Critical Thinking Curriculum for High School (Review)

My daughter, Julia, is extremely logical. When she is asked a question, you can almost see the wheels turning in her mind as evaluations are being made. Her outlook and answers are almost always objective. When we were given the opportunity to review Practical Critical Thinking from The Critical Thinking Co., I knew it would be perfect for her.

We received the student book and the teacher manual for review.

Critical Thinking Review

Critical Thinking Review

When I first talked with Julia about the review, her immediate response was, “What’s the difference between critical thinking and logical thinking?” I stared blankly at her for a moment and then turned to my trusted friend, Google. After a bit of searching and reading, I had my answer and was able to pass the info on to my daughter.

The difference between logical thinking and critical thinking

Logic says there is absolute truth. Any answer formulated using logic is completely objective and is NOT influenced in any part by the one giving the answer. Simple, absolute, unchanging truth- think Vulcan.

Critical thinking involves the answerer taking in information and providing an answer based on his/her own experience, emotions, or thoughts along side the provided facts. In short, while critical thinking is based on truth, it is also laced with personal opinion. The process and end result is subjective.

How we used Practical Critical Thinking

Critical Thinking Review After she understood the difference, she was more than willing to begin the review. We sat down together with the student book and teacher manual to see where we should start.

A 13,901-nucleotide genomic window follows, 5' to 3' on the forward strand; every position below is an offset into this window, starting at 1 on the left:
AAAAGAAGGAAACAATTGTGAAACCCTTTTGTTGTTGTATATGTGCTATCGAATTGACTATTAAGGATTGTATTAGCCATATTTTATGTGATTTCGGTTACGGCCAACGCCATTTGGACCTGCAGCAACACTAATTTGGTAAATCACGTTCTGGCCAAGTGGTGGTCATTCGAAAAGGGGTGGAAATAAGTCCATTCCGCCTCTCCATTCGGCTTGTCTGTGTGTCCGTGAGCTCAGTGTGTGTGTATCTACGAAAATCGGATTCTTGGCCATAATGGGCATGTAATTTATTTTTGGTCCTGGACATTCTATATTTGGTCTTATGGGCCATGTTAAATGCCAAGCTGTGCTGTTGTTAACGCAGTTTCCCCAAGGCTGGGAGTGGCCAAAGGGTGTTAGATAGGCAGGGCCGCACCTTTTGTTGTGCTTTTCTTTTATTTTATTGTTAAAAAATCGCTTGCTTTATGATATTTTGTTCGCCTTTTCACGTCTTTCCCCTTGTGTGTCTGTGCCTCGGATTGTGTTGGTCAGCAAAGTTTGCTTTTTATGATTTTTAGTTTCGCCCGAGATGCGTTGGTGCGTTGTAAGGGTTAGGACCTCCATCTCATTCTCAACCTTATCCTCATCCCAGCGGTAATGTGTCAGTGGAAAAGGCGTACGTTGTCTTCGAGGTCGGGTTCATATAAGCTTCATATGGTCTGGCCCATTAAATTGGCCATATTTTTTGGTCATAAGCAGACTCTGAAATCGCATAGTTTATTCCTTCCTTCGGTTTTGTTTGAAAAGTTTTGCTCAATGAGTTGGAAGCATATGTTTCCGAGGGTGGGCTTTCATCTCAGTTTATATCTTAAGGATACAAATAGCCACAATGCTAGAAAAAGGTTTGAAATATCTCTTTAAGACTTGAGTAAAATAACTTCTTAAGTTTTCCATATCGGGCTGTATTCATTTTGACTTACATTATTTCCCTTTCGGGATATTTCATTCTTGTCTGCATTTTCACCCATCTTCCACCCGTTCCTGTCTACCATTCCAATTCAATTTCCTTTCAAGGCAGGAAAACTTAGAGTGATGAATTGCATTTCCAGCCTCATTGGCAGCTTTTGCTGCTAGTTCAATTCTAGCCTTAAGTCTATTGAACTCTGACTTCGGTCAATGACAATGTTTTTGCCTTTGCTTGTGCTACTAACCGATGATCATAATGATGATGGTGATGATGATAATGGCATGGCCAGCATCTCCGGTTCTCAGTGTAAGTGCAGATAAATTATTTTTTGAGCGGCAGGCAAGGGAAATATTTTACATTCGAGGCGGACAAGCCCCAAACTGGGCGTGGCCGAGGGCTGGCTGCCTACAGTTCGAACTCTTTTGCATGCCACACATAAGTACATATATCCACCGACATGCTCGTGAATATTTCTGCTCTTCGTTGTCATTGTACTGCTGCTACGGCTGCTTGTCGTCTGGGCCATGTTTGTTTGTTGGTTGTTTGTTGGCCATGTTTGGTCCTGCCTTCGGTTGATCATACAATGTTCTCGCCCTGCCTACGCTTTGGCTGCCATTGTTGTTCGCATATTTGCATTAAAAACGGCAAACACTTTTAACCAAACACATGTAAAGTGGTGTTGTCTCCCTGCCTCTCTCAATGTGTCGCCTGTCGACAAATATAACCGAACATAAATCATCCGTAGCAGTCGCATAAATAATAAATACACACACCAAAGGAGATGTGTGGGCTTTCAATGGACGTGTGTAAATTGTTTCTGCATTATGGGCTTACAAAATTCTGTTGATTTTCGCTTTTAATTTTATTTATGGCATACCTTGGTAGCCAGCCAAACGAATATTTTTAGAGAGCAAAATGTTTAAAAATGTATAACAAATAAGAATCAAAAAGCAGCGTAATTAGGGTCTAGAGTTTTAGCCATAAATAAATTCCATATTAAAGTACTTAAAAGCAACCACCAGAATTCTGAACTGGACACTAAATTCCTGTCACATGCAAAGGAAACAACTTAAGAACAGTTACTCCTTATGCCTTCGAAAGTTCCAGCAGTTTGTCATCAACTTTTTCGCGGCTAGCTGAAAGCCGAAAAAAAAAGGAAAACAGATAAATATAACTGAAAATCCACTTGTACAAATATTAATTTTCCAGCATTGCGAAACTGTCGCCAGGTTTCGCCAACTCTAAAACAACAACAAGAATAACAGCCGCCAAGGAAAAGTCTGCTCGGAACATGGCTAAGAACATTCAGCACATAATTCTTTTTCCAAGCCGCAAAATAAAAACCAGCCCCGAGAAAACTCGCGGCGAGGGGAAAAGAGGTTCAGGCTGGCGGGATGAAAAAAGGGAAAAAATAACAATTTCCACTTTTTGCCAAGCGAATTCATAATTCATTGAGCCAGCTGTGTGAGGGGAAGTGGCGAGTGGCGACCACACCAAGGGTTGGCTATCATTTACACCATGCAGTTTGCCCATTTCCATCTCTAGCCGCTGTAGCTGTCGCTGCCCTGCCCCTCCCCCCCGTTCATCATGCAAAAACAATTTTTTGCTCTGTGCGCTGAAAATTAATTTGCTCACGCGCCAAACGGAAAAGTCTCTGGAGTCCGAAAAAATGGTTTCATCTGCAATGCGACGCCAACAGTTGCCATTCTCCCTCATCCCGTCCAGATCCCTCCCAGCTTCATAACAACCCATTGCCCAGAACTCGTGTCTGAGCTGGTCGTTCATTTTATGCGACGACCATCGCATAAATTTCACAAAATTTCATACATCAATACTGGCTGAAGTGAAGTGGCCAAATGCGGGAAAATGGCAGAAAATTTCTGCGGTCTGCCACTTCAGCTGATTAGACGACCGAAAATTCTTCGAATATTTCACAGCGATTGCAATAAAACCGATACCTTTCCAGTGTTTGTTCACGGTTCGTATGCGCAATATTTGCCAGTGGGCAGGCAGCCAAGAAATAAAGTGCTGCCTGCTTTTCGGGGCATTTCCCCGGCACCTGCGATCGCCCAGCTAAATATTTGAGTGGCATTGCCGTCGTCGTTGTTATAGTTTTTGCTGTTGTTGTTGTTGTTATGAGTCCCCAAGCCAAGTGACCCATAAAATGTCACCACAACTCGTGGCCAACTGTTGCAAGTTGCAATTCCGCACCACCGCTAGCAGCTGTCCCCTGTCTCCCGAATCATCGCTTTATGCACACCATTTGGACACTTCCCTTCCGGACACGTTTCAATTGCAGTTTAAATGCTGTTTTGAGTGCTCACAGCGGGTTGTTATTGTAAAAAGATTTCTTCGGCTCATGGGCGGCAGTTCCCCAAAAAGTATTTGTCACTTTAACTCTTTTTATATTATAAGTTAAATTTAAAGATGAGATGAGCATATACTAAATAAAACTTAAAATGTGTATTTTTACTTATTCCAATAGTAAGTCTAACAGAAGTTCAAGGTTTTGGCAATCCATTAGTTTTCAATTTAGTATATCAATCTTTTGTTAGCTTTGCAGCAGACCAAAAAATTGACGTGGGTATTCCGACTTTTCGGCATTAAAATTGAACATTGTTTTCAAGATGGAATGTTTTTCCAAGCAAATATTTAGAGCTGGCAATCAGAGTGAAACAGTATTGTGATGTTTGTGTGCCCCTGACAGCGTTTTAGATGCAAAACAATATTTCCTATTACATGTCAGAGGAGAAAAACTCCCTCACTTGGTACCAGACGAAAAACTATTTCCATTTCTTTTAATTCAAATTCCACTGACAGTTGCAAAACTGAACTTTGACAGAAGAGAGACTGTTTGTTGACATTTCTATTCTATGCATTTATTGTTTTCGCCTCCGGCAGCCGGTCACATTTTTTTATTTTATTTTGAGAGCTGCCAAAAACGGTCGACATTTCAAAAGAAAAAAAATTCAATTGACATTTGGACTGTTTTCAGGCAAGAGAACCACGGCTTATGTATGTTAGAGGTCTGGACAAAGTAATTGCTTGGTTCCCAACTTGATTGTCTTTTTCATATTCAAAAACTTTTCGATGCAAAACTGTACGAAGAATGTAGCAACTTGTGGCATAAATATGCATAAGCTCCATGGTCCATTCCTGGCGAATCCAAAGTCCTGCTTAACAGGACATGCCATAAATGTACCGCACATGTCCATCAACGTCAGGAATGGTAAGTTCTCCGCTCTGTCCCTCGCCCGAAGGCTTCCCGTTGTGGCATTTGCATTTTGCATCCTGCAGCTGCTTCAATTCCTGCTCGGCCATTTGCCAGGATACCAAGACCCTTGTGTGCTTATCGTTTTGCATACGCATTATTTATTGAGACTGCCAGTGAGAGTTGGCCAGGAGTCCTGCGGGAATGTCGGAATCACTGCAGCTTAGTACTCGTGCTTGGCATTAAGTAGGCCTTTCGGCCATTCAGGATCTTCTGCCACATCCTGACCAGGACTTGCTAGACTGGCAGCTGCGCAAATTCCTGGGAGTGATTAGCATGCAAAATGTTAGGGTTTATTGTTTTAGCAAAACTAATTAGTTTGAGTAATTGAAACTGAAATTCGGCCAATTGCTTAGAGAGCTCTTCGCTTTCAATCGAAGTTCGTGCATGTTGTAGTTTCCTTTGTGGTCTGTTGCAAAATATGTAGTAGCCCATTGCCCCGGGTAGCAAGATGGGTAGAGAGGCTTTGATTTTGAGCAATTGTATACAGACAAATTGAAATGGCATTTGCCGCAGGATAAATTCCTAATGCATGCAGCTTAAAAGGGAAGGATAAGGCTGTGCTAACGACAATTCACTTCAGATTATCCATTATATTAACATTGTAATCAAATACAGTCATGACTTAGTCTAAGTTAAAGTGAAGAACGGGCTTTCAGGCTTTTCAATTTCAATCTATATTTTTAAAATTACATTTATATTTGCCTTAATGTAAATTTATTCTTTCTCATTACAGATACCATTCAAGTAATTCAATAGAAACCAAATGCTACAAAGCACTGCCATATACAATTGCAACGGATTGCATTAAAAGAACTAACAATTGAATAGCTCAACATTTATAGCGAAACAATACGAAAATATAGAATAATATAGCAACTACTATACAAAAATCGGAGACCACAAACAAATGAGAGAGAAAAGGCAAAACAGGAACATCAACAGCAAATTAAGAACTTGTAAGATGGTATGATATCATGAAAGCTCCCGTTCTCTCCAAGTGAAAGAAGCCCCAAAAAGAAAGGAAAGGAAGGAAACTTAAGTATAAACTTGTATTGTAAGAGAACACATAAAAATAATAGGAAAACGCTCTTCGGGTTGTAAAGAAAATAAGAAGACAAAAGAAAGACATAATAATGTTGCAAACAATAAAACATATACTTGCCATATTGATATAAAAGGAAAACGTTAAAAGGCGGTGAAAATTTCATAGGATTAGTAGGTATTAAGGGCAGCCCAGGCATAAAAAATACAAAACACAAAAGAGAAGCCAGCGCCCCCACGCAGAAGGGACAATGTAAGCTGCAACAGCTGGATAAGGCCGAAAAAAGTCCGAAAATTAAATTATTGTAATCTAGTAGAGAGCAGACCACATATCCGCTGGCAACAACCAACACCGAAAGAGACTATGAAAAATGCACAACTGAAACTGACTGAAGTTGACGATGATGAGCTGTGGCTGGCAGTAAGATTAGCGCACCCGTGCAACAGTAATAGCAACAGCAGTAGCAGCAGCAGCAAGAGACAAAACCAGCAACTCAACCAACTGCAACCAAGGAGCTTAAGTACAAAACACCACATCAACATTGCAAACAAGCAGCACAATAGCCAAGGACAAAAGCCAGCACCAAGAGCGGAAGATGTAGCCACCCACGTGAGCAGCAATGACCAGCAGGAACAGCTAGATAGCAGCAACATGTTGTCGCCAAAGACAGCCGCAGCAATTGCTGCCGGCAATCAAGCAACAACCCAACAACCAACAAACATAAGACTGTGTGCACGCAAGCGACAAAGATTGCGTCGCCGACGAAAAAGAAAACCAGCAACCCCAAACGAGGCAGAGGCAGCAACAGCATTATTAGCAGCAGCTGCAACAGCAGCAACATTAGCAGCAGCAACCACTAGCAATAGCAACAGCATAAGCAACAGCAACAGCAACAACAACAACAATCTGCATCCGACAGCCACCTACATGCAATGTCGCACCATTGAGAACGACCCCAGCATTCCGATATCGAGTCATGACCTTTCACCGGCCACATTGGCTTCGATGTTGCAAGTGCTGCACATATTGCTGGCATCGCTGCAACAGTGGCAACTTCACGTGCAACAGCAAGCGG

It quickly became obvious that the teacher manual is more of an answer key. There are some explanations in the beginning of each chapter as to what the student should be able to do, but that’s about it. The rest of each chapter is filled with answers to the questions in the student book.

Also, a great many of the answers are “Answers will vary” (the subjective nature of critical thinking.)

Of the 250-some pages, the answers are located in the front while the back three quarters is made up of reproducible activity pages to go along with the student book. All of the pages in the teacher manual are perforated. The student book is not.

There are eight chapters in the Practical Critical Thinking student book:

  1. The 411 About Critical Thinking
  2. Playing Games, Doing Puzzles: Practicing Critical Thinking Skills
  3. Some Basic Concepts for Critical Thinking (facts, opinions, evidence, possible vs. probable)
  4. Critical Thinking and Language (ambiguity, euphemism, jargon…)
  5. Analyzing Arguments (deductive and inductive reasoning)
  6. Informal Fallacies (an in depth look at the different types of fallacies)
  7. Advertising (the power of persuasion)
  8. Eyewitness Testimony, Direct & Circumstantial Evidence

Each of the chapters has between seven and eleven units (1.1, 1.2, 1.3, etc.) Also, they all include Chapter Summaries & Takeaways and end with group activities and discussions.


The Chapter Summary is a pre-written record and/or chart of valuable information that was learned in the chapter. The Takeaways are a list made by the student of things they believe are important.


Overall, Julia has enjoyed working in the student book. It has given her a break from her normal subjects, and she likes having to prove her answers. The funny lessons are easy to enjoy and don’t seem like work at all. Practical Critical Thinking has encouraged and equipped Julia to foster a different type of thinking that no doubt will aid her in the future.

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